Credit Suisse CEO Squashes Bear Stearns Takeout Talk

The head of the Swiss giant has told senior bankers that rumors of a hook-up are untrue.
Author:
Publish date:

Updated from 2:19 p.m. EST

Credit Suisse

(CS) - Get Report

Chief Executive Brady Dougan has dismissed market rumors that the Swiss bank might make a run at beleaguered investment house

Bear Stearns

(BSC)

to senior bankers at his firm.

Dougan told Credit Suisse bankers during the World Economic Forum in Davos, Switzerland, last week that a hook-up between the Swiss giant and Bear Stearns was a non-starter, bankers attending the industry forum with the CEO tell

TheStreet.com

.

A spokesman at Bear declined to comment. A Credit Suisse representative in New York also declined to comment.

Bear's plunging market capitalization has stirred up chatter of a takeover of the once-highly regarded fixed-income-centric firm. Indeed, last week, rumors were swirling, including reports on

CNBC

, that Bear might be in Credit Suisse's crosshairs.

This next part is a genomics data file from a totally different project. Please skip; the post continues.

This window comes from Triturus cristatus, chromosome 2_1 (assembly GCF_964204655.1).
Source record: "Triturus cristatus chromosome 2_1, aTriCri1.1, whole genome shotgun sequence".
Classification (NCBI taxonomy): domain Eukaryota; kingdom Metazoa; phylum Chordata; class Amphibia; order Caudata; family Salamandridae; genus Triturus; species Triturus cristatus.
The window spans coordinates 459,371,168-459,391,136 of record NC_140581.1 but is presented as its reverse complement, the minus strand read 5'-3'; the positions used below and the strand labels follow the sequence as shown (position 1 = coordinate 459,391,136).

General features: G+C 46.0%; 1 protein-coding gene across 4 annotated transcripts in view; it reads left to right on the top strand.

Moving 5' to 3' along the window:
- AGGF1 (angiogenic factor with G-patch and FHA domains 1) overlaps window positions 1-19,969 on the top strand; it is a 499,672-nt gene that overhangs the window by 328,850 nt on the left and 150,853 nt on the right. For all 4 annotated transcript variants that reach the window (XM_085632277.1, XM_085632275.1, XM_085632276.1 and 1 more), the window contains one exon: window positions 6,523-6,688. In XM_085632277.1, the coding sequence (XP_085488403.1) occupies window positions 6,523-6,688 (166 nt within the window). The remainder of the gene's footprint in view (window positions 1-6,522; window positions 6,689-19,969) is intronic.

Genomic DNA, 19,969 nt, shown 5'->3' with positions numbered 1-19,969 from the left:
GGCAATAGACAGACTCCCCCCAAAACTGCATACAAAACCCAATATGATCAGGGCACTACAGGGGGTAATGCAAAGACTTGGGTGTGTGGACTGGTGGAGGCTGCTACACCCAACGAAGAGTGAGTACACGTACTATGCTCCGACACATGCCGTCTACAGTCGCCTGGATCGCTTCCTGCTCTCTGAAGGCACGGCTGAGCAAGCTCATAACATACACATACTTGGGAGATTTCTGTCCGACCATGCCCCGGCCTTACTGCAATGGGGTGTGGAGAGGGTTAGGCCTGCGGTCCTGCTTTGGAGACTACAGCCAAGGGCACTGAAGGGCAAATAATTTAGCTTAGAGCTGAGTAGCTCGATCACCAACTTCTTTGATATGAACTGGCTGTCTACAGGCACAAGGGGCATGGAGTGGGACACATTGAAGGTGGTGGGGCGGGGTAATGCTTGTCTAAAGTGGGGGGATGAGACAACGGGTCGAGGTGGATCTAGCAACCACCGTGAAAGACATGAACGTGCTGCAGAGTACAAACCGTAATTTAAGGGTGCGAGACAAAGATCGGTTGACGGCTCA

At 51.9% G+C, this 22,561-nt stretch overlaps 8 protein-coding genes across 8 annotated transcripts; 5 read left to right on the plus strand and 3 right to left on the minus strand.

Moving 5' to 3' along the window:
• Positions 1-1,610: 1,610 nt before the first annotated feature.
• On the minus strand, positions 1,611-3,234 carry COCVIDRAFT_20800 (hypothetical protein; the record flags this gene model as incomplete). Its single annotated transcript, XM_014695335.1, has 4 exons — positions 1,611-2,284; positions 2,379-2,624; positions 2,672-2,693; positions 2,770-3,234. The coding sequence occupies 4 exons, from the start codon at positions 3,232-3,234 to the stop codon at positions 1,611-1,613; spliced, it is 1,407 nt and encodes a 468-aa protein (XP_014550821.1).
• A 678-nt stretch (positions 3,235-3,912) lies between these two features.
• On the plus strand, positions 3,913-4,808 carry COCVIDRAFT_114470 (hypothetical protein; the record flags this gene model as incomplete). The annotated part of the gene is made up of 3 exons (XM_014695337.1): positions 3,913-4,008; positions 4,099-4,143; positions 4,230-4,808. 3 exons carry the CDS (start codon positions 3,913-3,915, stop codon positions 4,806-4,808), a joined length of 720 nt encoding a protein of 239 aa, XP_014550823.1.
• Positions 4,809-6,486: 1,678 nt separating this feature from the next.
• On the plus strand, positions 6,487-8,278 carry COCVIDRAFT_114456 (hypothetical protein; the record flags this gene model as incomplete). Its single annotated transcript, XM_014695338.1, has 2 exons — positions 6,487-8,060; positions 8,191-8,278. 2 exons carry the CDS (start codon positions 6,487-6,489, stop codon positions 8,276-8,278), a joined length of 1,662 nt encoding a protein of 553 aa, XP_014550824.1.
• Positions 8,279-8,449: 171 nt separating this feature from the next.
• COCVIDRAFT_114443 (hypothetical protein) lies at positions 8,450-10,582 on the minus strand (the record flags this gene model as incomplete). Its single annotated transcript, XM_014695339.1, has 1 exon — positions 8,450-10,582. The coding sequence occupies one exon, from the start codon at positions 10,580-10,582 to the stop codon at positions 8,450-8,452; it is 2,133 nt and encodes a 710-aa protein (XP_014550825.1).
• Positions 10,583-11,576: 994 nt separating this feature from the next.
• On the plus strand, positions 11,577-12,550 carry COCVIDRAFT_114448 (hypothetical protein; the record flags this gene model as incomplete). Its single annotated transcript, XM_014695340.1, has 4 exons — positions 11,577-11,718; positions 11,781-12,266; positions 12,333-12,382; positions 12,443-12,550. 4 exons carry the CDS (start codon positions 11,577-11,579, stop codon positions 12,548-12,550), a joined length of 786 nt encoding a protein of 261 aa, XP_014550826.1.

Credit Suisse has so far sidestepped much the writedowns on subprime securities that have slammed U.S. banks such as Bear,

Citigroup

(C) - Get Report

and

Merrill Lynch

(MER)

. U.S. financial firms have racked up approximately $100 billion in writedowns on soured mortgage paper.

Bear has been at the center of the subprime storm and may have very well spurred the wave of writedowns its peers are incurring when it was forced to bail out a pair of highly leveraged hedge funds.

Amid this crisis, Bear and the rest of the banking industry are under intense scrutiny, and any offer for the company would have to take into account several government inquires and lawsuits directed at the firm.

Numerous regulatory and government bodies, including the

Securities and Exchange Commission

and

Federal Bureau of Investigation

are checking to see if firms were involved in wrongdoing when they originated, packaged and sold mortgages and mortgage-related securities.

According to media reports, the FBI is investigating some 14 firms for their role in the mess. That probe is believed to include some of the biggest originators of mortgage-tainted debt, such as Bear, Merrill, Citi, and potentially troubled home loan provider

Countrywide Financial

(CFC)

. The FBI has not publicly identified the companies it is probing.

Bear has also been sued by firms such as

Barclays Capital

(BCS) - Get Report

over how the company unwound assets in its hedge funds. In addition, the New York attorney's office is investigating whether Bear selectively allowed the withdrawal of some money from its hedge funds while the assets within the fund were collapsing in value.

Shares of Bear Stearns recently were down $1.99, or 2.2%, to $89.59.